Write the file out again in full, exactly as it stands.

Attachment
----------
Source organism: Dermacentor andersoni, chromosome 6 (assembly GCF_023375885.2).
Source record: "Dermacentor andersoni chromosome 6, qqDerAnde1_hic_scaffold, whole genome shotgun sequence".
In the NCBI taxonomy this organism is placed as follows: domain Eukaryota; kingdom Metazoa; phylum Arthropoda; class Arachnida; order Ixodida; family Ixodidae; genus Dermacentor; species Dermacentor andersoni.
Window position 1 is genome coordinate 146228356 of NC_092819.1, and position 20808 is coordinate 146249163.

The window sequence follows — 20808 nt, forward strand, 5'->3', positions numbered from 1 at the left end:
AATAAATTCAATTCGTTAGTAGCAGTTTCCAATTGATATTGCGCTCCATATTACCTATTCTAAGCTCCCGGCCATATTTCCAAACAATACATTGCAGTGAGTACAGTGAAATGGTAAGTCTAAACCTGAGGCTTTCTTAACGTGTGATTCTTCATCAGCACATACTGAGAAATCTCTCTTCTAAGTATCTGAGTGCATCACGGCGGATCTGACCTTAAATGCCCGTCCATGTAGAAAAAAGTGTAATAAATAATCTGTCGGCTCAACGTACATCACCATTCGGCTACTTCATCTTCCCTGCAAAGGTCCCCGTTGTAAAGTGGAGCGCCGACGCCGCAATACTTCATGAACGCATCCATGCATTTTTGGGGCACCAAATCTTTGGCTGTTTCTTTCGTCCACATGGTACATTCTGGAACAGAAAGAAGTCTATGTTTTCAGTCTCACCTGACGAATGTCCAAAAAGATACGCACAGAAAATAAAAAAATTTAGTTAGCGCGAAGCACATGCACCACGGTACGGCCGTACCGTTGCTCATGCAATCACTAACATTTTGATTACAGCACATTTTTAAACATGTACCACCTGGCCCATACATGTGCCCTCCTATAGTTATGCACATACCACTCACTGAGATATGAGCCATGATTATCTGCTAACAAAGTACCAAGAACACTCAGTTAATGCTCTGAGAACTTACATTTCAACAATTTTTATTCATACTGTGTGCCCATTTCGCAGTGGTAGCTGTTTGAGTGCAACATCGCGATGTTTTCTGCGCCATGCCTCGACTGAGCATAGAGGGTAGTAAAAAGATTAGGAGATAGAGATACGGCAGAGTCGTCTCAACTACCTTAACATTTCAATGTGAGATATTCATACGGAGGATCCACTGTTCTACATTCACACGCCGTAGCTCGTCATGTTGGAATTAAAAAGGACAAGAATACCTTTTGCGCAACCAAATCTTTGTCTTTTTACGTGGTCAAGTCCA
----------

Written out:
Source organism: Dermacentor andersoni, chromosome 6 (assembly GCF_023375885.2).
Source record: "Dermacentor andersoni chromosome 6, qqDerAnde1_hic_scaffold, whole genome shotgun sequence".
In the NCBI taxonomy this organism is placed as follows: domain Eukaryota; kingdom Metazoa; phylum Arthropoda; class Arachnida; order Ixodida; family Ixodidae; genus Dermacentor; species Dermacentor andersoni.
Window position 1 is genome coordinate 146228356 of NC_092819.1, and position 20808 is coordinate 146249163.

The window sequence follows — 20808 nt, forward strand, 5'->3', positions numbered from 1 at the left end:
AATAAATTCAATTCGTTAGTAGCAGTTTCCAATTGATATTGCGCTCCATATTACCTATTCTAAGCTCCCGGCCATATTTCCAAACAATACATTGCAGTGAGTACAGTGAAATGGTAAGTCTAAACCTGAGGCTTTCTTAACGTGTGATTCTTCATCAGCACATACTGAGAAATCTCTCTTCTAAGTATCTGAGTGCATCACGGCGGATCTGACCTTAAATGCCCGTCCATGTAGAAAAAAGTGTAATAAATAATCTGTCGGCTCAACGTACATCACCATTCGGCTACTTCATCTTCCCTGCAAAGGTCCCCGTTGTAAAGTGGAGCGCCGACGCCGCAATACTTCATGAACGCATCCATGCATTTTTGGGGCACCAAATCTTTGGCTGTTTCTTTCGTCCACATGGTACATTCTGGAACAGAAAGAAGTCTATGTTTTCAGTCTCACCTGACGAATGTCCAAAAAGATACGCACAGAAAATAAAAAAATTTAGTTAGCGCGAAGCACATGCACCACGGTACGGCCGTACCGTTGCTCATGCAATCACTAACATTTTGATTACAGCACATTTTTAAACATGTACCACCTGGCCCATACATGTGCCCTCCTATAGTTATGCACATACCACTCACTGAGATATGAGCCATGATTATCTGCTAACAAAGTACCAAGAACACTCAGTTAATGCTCTGAGAACTTACATTTCAACAATTTTTATTCATACTGTGTGCCCATTTCGCAGTGGTAGCTGTTTGAGTGCAACATCGCGATGTTTTCTGCGCCATGCCTCGACTGAGCATAGAGGGTAGTAAAAAGATTAGGAGATAGAGATACGGCAGAGTCGTCTCAACTACCTTAACATTTCAATGTGAGATATTCATACGGAGGATCCACTGTTCTACATTCACACGCCGTAGCTCGTCATGTTGGAATTAAAAAGGACAAGAATACCTTTTGCGCAACCAAATCTTTGTCTTTTTACGTGGTCAAGTCCA